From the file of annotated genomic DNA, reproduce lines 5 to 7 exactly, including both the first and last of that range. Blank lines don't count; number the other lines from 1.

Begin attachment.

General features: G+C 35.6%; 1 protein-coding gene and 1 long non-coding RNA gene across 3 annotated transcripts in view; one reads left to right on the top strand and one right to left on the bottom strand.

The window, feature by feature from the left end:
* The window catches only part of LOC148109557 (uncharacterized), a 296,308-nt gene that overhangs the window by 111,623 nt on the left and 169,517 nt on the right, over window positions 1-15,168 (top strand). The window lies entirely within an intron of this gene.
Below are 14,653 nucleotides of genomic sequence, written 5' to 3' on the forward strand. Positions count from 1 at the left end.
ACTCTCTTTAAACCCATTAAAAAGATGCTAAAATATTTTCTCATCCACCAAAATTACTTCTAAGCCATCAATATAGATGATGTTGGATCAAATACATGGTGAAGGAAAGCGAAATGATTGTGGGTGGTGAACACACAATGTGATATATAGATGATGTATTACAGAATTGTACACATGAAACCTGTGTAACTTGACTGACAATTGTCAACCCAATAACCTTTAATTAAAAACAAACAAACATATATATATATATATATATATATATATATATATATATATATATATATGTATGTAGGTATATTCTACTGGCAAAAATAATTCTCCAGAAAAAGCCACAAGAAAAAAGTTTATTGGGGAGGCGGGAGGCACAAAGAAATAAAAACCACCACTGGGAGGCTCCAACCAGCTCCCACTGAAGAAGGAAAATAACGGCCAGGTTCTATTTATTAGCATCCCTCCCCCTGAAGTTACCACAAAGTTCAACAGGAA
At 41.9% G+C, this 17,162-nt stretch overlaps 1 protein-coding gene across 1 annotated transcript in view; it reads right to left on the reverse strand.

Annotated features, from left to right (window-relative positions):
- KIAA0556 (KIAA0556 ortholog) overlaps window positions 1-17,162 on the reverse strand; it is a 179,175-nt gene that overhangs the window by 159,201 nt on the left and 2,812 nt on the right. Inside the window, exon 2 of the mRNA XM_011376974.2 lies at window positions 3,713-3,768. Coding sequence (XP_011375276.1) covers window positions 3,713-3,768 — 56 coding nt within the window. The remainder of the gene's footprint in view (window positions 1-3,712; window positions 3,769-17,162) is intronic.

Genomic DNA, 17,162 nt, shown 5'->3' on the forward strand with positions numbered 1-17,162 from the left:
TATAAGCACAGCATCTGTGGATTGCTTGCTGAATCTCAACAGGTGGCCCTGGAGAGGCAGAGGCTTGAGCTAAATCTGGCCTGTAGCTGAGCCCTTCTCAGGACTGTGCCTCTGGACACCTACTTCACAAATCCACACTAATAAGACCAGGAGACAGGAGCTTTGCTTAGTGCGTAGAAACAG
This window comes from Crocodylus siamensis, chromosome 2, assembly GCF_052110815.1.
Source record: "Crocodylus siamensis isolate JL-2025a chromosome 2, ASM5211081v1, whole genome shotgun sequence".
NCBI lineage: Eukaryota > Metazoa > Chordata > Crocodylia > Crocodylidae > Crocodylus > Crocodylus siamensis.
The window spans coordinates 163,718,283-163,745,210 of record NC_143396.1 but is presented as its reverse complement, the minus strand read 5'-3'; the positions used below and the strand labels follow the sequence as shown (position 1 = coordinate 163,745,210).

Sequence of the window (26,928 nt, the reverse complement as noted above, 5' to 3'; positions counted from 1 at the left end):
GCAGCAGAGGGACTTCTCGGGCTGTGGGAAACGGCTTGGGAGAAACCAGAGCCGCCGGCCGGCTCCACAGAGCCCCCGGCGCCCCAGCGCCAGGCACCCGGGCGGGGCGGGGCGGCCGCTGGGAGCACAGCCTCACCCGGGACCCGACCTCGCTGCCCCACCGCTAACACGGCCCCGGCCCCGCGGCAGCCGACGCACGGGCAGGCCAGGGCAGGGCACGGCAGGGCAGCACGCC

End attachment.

ACTCTCTTTAAACCCATTAAAAAGATGCTAAAATATTTTCTCATCCACCAAAATTACTTCTAAGCCATCAATATAGATGATGTTGGATCAAATACATGGTGAAGGAAAGCGAAATGATTGTGGGTGGTGAACACACAATGTGATATATAGATGATGTATTACAGAATTGTACACATGAAACCTGTGTAACTTGACTGACAATTGTCAACCCAATAACCTTTAATTAAAAACAAACAAACATATATATATATATATATATATATATATATATATATATATATATATATGTATGTAGGTATATTCTACTGGCAAAAATAATTCTCCAGAAAAAGCCACAAGAAAAAAGTTTATTGGGGAGGCGGGAGGCACAAAGAAATAAAAACCACCACTGGGAGGCTCCAACCAGCTCCCACTGAAGAAGGAAAATAACGGCCAGGTTCTATTTATTAGCATCCCTCCCCCTGAAGTTACCACAAAGTTCAACAGGAA
At 41.9% G+C, this 17,162-nt stretch overlaps 1 protein-coding gene across 1 annotated transcript in view; it reads right to left on the reverse strand.

Annotated features, from left to right (window-relative positions):